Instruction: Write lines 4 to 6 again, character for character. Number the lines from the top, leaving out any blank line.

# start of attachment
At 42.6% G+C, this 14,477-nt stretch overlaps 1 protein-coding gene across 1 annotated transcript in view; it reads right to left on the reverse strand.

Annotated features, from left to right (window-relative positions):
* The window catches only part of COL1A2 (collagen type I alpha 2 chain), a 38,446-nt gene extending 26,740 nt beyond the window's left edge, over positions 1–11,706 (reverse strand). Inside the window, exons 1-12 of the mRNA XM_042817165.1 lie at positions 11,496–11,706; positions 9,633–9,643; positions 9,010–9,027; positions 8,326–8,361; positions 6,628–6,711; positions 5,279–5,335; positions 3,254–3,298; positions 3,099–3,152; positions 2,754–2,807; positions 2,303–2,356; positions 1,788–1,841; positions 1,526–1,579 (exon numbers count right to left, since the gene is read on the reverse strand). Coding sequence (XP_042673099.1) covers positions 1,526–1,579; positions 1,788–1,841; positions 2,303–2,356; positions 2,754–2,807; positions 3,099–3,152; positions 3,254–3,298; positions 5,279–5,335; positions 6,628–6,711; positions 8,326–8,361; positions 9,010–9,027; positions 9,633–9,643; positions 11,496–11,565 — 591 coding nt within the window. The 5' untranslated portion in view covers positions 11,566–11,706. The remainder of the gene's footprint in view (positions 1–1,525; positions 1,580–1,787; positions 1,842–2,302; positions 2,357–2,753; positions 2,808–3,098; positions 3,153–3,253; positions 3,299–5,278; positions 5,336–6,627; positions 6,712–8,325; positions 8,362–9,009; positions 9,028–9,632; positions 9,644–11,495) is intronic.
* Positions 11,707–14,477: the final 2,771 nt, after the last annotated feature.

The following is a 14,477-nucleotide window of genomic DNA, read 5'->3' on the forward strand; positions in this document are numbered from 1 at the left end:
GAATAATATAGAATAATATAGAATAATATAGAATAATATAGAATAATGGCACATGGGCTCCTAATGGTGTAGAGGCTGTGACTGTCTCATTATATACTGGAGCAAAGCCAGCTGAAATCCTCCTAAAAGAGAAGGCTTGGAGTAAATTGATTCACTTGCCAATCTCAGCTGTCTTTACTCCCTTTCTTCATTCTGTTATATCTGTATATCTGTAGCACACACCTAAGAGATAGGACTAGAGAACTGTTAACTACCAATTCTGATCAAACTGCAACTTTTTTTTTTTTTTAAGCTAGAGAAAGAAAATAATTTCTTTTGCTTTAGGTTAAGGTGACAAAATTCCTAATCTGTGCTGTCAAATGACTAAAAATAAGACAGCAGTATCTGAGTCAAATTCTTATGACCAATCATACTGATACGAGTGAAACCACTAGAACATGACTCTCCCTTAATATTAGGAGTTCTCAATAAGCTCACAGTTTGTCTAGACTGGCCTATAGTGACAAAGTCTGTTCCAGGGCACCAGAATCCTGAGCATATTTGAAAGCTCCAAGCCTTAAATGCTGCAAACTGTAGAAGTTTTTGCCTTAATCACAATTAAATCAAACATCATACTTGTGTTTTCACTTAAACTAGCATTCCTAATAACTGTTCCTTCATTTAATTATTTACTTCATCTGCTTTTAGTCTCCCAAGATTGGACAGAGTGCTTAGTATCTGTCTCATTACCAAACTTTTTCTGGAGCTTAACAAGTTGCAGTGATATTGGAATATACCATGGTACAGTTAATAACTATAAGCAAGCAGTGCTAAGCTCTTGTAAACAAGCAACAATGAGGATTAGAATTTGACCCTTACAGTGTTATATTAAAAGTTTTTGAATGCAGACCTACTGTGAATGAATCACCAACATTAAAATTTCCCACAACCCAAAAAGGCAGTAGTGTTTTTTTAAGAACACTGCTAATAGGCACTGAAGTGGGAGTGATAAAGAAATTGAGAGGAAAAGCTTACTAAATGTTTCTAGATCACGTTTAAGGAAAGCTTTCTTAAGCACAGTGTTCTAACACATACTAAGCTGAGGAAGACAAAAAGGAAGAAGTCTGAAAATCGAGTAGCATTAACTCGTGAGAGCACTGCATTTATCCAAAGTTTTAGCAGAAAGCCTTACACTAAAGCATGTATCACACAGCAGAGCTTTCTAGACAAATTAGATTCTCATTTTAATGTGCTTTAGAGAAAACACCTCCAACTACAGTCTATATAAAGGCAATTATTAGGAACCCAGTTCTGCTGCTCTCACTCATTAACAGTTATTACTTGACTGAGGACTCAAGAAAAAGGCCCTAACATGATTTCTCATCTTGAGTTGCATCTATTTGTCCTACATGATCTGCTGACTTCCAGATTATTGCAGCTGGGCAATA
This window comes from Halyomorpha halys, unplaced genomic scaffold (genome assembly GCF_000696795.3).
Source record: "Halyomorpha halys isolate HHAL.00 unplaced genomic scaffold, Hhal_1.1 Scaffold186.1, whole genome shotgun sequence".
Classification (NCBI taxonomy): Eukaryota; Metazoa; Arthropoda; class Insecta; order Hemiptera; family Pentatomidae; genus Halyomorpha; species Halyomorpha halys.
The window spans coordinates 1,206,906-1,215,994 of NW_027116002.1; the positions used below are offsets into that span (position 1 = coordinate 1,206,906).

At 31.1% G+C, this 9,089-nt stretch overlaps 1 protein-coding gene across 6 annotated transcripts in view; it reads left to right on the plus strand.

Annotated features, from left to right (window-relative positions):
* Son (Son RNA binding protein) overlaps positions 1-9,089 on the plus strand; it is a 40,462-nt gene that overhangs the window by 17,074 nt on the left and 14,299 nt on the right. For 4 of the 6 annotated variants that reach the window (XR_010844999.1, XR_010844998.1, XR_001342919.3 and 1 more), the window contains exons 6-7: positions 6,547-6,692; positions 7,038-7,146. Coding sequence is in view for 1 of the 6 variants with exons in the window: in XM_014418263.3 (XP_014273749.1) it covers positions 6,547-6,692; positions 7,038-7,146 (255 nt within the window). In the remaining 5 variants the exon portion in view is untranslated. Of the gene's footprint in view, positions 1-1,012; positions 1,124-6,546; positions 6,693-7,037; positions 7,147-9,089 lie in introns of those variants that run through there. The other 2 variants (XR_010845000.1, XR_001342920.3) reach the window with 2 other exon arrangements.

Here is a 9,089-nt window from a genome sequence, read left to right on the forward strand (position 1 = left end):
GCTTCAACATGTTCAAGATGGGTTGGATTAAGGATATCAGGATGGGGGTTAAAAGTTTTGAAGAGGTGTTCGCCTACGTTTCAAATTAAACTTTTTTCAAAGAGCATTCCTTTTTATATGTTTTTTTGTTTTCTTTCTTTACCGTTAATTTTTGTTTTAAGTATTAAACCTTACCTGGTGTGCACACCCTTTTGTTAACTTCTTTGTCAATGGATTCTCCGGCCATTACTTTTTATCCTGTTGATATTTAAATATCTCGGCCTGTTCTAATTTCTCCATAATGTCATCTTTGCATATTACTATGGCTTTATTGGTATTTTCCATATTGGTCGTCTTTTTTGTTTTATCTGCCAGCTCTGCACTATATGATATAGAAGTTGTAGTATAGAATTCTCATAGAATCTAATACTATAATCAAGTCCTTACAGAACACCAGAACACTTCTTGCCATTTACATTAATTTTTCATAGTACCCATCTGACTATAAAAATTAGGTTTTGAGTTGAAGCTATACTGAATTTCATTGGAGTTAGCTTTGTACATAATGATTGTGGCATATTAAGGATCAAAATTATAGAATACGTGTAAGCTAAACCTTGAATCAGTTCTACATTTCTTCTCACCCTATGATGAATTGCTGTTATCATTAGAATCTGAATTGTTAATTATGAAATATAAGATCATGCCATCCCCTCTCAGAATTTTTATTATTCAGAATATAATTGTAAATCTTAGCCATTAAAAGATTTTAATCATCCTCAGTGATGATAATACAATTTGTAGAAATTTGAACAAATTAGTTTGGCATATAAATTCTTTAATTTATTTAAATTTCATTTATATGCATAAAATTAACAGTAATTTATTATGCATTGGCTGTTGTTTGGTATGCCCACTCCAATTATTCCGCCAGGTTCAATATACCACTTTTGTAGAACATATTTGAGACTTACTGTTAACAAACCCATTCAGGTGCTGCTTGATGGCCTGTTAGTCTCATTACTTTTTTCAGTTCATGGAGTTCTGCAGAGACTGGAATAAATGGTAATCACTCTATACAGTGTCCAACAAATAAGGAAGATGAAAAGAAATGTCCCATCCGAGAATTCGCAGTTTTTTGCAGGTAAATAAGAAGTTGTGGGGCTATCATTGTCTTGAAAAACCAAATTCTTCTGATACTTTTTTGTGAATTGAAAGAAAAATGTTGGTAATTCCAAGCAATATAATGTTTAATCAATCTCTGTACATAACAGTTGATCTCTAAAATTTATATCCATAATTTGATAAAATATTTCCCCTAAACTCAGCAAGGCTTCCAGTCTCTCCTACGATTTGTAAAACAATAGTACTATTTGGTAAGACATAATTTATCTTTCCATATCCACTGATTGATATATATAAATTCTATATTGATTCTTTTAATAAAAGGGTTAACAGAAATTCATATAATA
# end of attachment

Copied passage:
* Positions 11,707–14,477: the final 2,771 nt, after the last annotated feature.

The following is a 14,477-nucleotide window of genomic DNA, read 5'->3' on the forward strand; positions in this document are numbered from 1 at the left end:
GAATAATATAGAATAATATAGAATAATATAGAATAATATAGAATAATGGCACATGGGCTCCTAATGGTGTAGAGGCTGTGACTGTCTCATTATATACTGGAGCAAAGCCAGCTGAAATCCTCCTAAAAGAGAAGGCTTGGAGTAAATTGATTCACTTGCCAATCTCAGCTGTCTTTACTCCCTTTCTTCATTCTGTTATATCTGTATATCTGTAGCACACACCTAAGAGATAGGACTAGAGAACTGTTAACTACCAATTCTGATCAAACTGCAACTTTTTTTTTTTTTTAAGCTAGAGAAAGAAAATAATTTCTTTTGCTTTAGGTTAAGGTGACAAAATTCCTAATCTGTGCTGTCAAATGACTAAAAATAAGACAGCAGTATCTGAGTCAAATTCTTATGACCAATCATACTGATACGAGTGAAACCACTAGAACATGACTCTCCCTTAATATTAGGAGTTCTCAATAAGCTCACAGTTTGTCTAGACTGGCCTATAGTGACAAAGTCTGTTCCAGGGCACCAGAATCCTGAGCATATTTGAAAGCTCCAAGCCTTAAATGCTGCAAACTGTAGAAGTTTTTGCCTTAATCACAATTAAATCAAACATCATACTTGTGTTTTCACTTAAACTAGCATTCCTAATAACTGTTCCTTCATTTAATTATTTACTTCATCTGCTTTTAGTCTCCCAAGATTGGACAGAGTGCTTAGTATCTGTCTCATTACCAAACTTTTTCTGGAGCTTAACAAGTTGCAGTGATATTGGAATATACCATGGTACAGTTAATAACTATAAGCAAGCAGTGCTAAGCTCTTGTAAACAAGCAACAATGAGGATTAGAATTTGACCCTTACAGTGTTATATTAAAAGTTTTTGAATGCAGACCTACTGTGAATGAATCACCAACATTAAAATTTCCCACAACCCAAAAAGGCAGTAGTGTTTTTTTAAGAACACTGCTAATAGGCACTGAAGTGGGAGTGATAAAGAAATTGAGAGGAAAAGCTTACTAAATGTTTCTAGATCACGTTTAAGGAAAGCTTTCTTAAGCACAGTGTTCTAACACATACTAAGCTGAGGAAGACAAAAAGGAAGAAGTCTGAAAATCGAGTAGCATTAACTCGTGAGAGCACTGCATTTATCCAAAGTTTTAGCAGAAAGCCTTACACTAAAGCATGTATCACACAGCAGAGCTTTCTAGACAAATTAGATTCTCATTTTAATGTGCTTTAGAGAAAACACCTCCAACTACAGTCTATATAAAGGCAATTATTAGGAACCCAGTTCTGCTGCTCTCACTCATTAACAGTTATTACTTGACTGAGGACTCAAGAAAAAGGCCCTAACATGATTTCTCATCTTGAGTTGCATCTATTTGTCCTACATGATCTGCTGACTTCCAGATTATTGCAGCTGGGCAATA